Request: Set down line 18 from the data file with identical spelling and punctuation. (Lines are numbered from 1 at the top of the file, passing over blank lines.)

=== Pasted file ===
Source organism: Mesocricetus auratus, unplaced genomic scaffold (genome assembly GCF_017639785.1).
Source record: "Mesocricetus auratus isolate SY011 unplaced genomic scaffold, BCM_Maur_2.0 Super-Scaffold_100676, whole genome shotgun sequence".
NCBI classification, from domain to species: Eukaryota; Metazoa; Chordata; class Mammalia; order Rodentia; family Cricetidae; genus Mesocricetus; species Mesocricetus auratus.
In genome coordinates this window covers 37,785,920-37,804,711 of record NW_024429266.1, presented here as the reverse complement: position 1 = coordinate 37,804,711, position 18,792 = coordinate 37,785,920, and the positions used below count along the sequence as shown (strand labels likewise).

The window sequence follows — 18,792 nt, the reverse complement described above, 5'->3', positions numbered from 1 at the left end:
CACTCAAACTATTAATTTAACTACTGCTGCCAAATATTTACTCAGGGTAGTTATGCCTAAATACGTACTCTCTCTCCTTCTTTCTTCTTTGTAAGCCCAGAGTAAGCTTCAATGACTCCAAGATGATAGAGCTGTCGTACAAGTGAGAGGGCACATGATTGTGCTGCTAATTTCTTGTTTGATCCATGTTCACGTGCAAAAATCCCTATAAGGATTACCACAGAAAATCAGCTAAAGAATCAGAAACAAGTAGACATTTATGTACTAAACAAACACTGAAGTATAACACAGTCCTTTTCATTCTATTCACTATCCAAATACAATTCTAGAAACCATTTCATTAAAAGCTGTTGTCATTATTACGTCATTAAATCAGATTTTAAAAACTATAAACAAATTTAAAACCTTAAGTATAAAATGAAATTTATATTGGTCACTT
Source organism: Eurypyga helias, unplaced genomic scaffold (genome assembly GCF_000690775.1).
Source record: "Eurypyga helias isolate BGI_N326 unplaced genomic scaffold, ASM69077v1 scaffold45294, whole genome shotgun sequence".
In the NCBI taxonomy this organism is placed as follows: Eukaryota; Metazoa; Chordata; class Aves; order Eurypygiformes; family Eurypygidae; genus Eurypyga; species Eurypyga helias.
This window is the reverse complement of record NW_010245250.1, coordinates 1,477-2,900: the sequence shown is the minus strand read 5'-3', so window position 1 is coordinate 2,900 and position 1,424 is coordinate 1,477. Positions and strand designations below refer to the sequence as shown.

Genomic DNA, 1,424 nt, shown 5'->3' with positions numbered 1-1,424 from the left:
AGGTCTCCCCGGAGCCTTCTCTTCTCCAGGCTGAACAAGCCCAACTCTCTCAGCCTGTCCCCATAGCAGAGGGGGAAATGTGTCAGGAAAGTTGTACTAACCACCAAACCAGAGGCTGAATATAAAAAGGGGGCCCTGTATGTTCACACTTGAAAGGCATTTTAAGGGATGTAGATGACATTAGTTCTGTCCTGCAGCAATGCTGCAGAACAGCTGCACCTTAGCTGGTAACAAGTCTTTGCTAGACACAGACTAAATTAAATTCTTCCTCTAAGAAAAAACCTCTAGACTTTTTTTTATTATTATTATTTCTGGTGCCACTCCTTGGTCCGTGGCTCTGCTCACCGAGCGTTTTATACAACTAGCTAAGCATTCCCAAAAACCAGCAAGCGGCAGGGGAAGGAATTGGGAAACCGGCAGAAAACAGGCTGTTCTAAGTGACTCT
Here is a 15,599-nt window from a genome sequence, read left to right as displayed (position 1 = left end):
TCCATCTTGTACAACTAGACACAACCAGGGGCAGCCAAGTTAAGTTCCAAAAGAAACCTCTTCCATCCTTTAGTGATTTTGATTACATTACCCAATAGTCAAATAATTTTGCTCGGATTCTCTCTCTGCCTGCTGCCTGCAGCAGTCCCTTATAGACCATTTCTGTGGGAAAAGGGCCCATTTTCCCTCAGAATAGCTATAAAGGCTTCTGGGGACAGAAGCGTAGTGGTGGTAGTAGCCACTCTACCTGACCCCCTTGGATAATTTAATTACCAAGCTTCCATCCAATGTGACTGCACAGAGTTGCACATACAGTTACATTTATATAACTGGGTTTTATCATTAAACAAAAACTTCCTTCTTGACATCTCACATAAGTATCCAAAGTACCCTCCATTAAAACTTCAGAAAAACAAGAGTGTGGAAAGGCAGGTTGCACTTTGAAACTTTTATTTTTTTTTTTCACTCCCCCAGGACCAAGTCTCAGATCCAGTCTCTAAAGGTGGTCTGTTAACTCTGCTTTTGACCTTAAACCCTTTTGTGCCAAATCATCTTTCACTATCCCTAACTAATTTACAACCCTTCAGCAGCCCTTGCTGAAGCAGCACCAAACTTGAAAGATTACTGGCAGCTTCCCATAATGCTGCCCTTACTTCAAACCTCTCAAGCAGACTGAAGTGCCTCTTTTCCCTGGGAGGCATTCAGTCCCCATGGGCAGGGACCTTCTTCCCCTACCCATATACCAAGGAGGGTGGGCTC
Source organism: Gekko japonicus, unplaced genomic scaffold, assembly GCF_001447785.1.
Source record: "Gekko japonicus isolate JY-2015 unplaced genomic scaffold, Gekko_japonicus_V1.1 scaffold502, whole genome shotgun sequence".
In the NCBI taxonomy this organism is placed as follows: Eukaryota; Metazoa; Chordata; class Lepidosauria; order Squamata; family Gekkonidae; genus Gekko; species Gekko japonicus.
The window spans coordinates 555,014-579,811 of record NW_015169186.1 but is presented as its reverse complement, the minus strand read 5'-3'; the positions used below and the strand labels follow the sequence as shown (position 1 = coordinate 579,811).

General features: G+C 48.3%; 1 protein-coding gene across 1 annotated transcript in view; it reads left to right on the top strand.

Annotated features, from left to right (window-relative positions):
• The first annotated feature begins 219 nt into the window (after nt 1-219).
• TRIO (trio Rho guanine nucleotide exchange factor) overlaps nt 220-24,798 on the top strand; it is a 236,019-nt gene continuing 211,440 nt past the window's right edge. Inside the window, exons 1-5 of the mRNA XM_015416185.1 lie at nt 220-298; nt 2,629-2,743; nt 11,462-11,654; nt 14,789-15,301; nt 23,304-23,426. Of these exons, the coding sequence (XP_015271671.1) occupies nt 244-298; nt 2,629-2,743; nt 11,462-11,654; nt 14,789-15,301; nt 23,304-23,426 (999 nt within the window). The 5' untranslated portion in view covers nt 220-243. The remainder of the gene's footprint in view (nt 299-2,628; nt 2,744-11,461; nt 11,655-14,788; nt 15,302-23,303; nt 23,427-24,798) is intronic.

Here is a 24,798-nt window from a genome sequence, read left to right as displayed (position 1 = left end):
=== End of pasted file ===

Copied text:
The window spans coordinates 555,014-579,811 of record NW_015169186.1 but is presented as its reverse complement, the minus strand read 5'-3'; the positions used below and the strand labels follow the sequence as shown (position 1 = coordinate 579,811).